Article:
In this volume, Paul Waldau expertly navigates the many heated debates surrounding the complex and controversial animal rights movement. The book covers the full spectrum of issues, beginning with a clear, highly instructive definition of animal rights and examines the different concerns surrounding companion animals, wild animals, research animals, work animals, and animals used for food. It provides a no-nonsense assessment of the treatment of animals, and addresses the philosophical and legal arguments that form the basis of animal rights.
Readers will gain insight into the history of animal protection - as well as the political and social realities facing animals today - and become familiar with a range of topics, from animal cognition and autonomy, to attempts to balance animal cruelty versus utility. Chronicled here are many key figures and organizations responsible for moving the animal rights movement forward, as well as legislation and public policy that have been carried out around the world in the name of animal rights and animal protection. The final chapter looks ahead to the future of animal rights, and delivers an animal protection mandate for citizens, scientists, governments, and other stakeholders.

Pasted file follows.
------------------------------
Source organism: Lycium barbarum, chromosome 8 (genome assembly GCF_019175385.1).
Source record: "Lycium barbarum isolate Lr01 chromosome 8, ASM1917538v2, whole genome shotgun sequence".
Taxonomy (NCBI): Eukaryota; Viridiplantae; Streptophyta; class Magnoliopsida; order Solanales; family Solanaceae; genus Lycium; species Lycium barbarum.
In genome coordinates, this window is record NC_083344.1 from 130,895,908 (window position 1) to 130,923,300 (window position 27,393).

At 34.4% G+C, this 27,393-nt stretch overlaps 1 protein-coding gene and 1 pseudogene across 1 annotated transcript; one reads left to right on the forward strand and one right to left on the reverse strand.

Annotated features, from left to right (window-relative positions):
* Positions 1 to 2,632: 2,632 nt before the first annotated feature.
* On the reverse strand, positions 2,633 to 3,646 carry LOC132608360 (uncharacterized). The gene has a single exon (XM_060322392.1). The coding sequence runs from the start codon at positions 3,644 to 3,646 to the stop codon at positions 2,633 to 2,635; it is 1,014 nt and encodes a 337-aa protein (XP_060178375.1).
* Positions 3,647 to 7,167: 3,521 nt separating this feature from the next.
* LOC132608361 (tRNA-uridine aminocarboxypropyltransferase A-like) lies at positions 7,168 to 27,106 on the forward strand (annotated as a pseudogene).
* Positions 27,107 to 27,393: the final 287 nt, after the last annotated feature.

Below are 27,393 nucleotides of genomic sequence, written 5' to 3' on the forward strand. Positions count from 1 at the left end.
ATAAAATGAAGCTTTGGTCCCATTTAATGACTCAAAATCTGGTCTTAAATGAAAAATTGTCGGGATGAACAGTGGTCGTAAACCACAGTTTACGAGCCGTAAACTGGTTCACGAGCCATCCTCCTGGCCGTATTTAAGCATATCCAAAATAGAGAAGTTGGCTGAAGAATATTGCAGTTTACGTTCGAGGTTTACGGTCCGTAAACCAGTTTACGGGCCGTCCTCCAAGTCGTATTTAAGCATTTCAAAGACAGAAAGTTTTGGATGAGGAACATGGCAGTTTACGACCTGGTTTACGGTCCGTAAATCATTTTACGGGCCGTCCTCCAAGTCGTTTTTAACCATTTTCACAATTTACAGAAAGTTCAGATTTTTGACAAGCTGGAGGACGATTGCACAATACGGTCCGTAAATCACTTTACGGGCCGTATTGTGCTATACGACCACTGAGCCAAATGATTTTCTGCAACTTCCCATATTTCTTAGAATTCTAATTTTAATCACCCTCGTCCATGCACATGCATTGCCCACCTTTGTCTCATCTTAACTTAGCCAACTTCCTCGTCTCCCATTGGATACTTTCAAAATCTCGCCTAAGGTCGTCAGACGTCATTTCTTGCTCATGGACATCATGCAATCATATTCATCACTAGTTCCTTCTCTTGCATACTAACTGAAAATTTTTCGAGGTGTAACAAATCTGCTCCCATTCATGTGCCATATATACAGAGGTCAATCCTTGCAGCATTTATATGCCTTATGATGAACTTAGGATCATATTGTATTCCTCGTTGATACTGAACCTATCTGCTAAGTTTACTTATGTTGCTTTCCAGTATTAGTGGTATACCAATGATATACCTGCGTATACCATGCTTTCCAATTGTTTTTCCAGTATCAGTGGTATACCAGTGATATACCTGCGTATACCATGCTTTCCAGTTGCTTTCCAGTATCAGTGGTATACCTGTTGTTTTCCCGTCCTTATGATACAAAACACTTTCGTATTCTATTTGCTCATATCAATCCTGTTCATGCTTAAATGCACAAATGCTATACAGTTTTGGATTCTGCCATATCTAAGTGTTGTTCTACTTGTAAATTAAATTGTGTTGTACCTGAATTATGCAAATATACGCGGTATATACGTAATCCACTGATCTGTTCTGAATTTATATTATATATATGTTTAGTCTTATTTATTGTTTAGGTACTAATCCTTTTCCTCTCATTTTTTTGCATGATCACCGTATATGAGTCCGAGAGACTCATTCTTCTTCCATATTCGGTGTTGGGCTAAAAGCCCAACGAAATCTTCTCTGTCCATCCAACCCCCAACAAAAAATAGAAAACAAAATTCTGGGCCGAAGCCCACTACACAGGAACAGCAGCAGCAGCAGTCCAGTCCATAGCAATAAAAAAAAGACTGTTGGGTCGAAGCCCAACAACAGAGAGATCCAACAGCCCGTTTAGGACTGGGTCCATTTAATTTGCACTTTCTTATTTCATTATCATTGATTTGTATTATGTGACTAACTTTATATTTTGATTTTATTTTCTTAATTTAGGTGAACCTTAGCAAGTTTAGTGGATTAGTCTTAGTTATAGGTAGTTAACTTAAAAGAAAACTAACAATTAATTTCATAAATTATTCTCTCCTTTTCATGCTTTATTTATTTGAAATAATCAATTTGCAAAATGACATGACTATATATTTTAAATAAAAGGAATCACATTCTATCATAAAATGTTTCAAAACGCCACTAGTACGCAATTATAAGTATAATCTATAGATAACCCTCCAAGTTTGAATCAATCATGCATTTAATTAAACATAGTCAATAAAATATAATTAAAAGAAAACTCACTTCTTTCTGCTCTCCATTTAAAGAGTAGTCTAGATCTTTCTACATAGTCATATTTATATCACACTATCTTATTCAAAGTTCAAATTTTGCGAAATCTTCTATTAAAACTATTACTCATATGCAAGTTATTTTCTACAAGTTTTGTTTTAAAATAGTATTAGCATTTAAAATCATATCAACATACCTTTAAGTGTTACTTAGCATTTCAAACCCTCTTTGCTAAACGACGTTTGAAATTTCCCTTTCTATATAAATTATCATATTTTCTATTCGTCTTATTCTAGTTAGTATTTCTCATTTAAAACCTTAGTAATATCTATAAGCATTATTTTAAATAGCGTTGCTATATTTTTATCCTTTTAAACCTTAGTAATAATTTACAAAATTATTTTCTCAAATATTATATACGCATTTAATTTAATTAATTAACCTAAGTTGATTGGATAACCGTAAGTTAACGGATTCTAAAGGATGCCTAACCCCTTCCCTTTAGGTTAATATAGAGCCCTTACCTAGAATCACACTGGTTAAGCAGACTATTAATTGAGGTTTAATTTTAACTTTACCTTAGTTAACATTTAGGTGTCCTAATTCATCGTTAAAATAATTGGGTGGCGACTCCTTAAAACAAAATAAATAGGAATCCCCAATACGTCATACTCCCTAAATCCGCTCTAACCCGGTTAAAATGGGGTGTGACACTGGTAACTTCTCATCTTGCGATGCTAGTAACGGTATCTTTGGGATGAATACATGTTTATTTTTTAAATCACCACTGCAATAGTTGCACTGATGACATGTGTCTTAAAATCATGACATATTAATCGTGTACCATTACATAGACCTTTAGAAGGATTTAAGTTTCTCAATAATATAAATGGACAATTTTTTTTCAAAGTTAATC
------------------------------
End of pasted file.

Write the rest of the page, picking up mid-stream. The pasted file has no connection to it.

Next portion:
Paul Waldau is a scholar working at the intersection of animal studies, ethics, religion, law and cultural studies. He has served multiple times as the Bob Barker Lecturer on Animal Law at Harvard Law School, directed animal law reading groups at Yale Law School, and was the Director of Tufts University's Center for Animals and Public Policy from 2004 through 2008.
Waldau is particularly interesting The Guardian review Paul Waldau's book represent the definitive survey of the animal rights movement - one that will engage every reader and student of animal rights. gaiamedia.org